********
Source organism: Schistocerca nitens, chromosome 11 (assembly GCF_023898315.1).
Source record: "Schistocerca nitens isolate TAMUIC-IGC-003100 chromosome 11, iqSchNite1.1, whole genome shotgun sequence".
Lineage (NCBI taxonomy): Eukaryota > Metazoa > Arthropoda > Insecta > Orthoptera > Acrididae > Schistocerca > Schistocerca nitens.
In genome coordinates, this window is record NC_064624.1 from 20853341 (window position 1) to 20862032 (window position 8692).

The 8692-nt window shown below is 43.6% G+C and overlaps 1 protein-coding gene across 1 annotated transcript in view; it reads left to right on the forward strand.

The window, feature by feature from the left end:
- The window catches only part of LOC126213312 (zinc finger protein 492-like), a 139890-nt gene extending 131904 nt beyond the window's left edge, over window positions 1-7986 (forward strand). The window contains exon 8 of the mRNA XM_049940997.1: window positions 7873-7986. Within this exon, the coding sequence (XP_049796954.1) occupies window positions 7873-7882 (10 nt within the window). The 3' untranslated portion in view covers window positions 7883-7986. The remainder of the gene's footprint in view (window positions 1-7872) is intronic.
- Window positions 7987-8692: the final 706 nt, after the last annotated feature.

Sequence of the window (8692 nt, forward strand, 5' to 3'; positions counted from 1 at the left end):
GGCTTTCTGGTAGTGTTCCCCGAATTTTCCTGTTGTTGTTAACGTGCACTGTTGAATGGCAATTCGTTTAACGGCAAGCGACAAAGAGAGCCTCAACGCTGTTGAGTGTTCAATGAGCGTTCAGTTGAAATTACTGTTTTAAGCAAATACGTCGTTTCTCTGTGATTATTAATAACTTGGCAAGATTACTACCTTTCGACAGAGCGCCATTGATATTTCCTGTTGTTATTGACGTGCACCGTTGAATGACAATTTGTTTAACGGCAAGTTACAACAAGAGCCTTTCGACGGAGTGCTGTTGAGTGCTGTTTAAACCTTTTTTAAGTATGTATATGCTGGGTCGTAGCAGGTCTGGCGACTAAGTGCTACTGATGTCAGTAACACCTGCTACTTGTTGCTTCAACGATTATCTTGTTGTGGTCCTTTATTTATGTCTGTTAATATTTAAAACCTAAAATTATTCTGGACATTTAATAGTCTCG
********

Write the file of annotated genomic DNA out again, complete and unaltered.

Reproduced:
Source organism: Schistocerca nitens, chromosome 11 (assembly GCF_023898315.1).
Source record: "Schistocerca nitens isolate TAMUIC-IGC-003100 chromosome 11, iqSchNite1.1, whole genome shotgun sequence".
Lineage (NCBI taxonomy): Eukaryota > Metazoa > Arthropoda > Insecta > Orthoptera > Acrididae > Schistocerca > Schistocerca nitens.
In genome coordinates, this window is record NC_064624.1 from 20853341 (window position 1) to 20862032 (window position 8692).

The 8692-nt window shown below is 43.6% G+C and overlaps 1 protein-coding gene across 1 annotated transcript in view; it reads left to right on the forward strand.

The window, feature by feature from the left end:
- The window catches only part of LOC126213312 (zinc finger protein 492-like), a 139890-nt gene extending 131904 nt beyond the window's left edge, over window positions 1-7986 (forward strand). The window contains exon 8 of the mRNA XM_049940997.1: window positions 7873-7986. Within this exon, the coding sequence (XP_049796954.1) occupies window positions 7873-7882 (10 nt within the window). The 3' untranslated portion in view covers window positions 7883-7986. The remainder of the gene's footprint in view (window positions 1-7872) is intronic.
- Window positions 7987-8692: the final 706 nt, after the last annotated feature.

Sequence of the window (8692 nt, forward strand, 5' to 3'; positions counted from 1 at the left end):
GGCTTTCTGGTAGTGTTCCCCGAATTTTCCTGTTGTTGTTAACGTGCACTGTTGAATGGCAATTCGTTTAACGGCAAGCGACAAAGAGAGCCTCAACGCTGTTGAGTGTTCAATGAGCGTTCAGTTGAAATTACTGTTTTAAGCAAATACGTCGTTTCTCTGTGATTATTAATAACTTGGCAAGATTACTACCTTTCGACAGAGCGCCATTGATATTTCCTGTTGTTATTGACGTGCACCGTTGAATGACAATTTGTTTAACGGCAAGTTACAACAAGAGCCTTTCGACGGAGTGCTGTTGAGTGCTGTTTAAACCTTTTTTAAGTATGTATATGCTGGGTCGTAGCAGGTCTGGCGACTAAGTGCTACTGATGTCAGTAACACCTGCTACTTGTTGCTTCAACGATTATCTTGTTGTGGTCCTTTATTTATGTCTGTTAATATTTAAAACCTAAAATTATTCTGGACATTTAATAGTCTCG